Bringing a new model—and new way of thinking—to the marketplace requires tireless evangelizing and education, as well as working real hard to make sure we are always dialed into the communities, creators, and makers that are shaping the future, so I spend a good amount of time on my soapbox communicating the vision and implications of our point of view.

Also, I’m focused on facilitating growth. Growing the agency, growing people, growing opportunities. The best way to do that is to do amazing, innovative work for clients. That’s our ultimate goal.

Plus, I’m funny as sh*t, so I add lots of levity to the environment.

What is culture?

Well, Dictionary.com defines culture as “the behaviors and beliefs characteristic of a particular social, ethnic, or age group.” We would add to that the social and political context that brands are operating in. So if you are a beer company, not only do you need to understand how people view the category, your competitors, and your brand, but you need to understand how people feel about your water consumption and how that impacts the environment, and what political causes your CEO supports. Culture is an accumulation of all things that matter to a community in a real-time, macro level.

How important is it for brand marketers to understand the current culture?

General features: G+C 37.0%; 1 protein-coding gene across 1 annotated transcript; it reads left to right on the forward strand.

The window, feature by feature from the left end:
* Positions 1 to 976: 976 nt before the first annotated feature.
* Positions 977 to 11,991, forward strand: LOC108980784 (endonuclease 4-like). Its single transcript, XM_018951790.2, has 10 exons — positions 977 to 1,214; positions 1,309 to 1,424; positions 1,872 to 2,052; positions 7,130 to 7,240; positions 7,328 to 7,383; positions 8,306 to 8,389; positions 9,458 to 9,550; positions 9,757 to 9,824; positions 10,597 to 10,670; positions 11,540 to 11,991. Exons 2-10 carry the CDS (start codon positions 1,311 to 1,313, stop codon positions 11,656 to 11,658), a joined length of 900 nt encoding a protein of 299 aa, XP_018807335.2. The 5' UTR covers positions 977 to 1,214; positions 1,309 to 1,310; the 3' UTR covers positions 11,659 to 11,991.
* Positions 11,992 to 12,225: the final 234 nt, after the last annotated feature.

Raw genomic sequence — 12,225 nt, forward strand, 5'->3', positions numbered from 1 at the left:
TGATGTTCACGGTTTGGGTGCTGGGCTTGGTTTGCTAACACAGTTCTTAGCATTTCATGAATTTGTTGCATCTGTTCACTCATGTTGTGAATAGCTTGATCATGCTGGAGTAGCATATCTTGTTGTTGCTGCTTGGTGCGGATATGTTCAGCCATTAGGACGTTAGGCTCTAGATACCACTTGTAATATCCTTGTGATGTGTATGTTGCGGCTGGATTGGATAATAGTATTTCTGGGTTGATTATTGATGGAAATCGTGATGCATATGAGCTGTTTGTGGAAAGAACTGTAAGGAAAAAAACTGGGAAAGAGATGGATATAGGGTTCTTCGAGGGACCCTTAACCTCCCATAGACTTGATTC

I think it’s everything, or at least the most important thing. We see the obvious examples of a brand being out of touch, whether it’s the Pepsi/Kendall Jenner debacle or Dove’s body lotion campaign that many pegged as racially insensitive.

But what can be even more deadly is ambivalence. It’s like the silent killer. More often consumers are making purchase decisions based on shared beliefs and less about pure product attributes. So being intimately in tune with culture is critical, and the only way to be that in tune is to be active participants and practitioners. You can’t fake it.

What’s the most effective way for a brand to tap into a culture?

You have to commit and invest. The worst thing a brand can do is to try to mimic, or co-opt culture.  We see this to some degree with influencer marketing. People are aware of the ways of brands and agencies. They know the difference between an unprompted share of an experience and a sponsored post. So for us it’s about being active in culture. Tracking, participating, and creating.

"The key is to be naturally woven into the experience, and not feel like an outsider."

Can you tell us about the Adidas refresh with the Annex?

We work with the Adidas Originals flagship store here in Chicago. We are partners with them for in-store merchandising, in-store events, and off-premise cultural activities. For adicolor, we supported the campaign by creating a launch event at the Annex.

We transformed our multi-purpose space into an immersive sensorial environment, bringing to life the colorful essence of the brand. We worked with a Chicago-based hip-hop troop who were finalists on World of Dance and have a significant social following. Hyper-local with international reach. They provided the cultural anchor, the attendee draw, and the social amplification to turn a single, local event into a nationally and internationally reaching content play. This one event, because of it’s grounding in relevant cultural passion points, generated more than 2500 RSVPs and more than three million social impressions.

And we’re not just talking about throwing cool parties; we had smart drive-to-retail tie-ins that incentivized attendees to head to the Adidas store the next day. So our experience delivered our 4 Cs: culture, content, conversation, and commerce.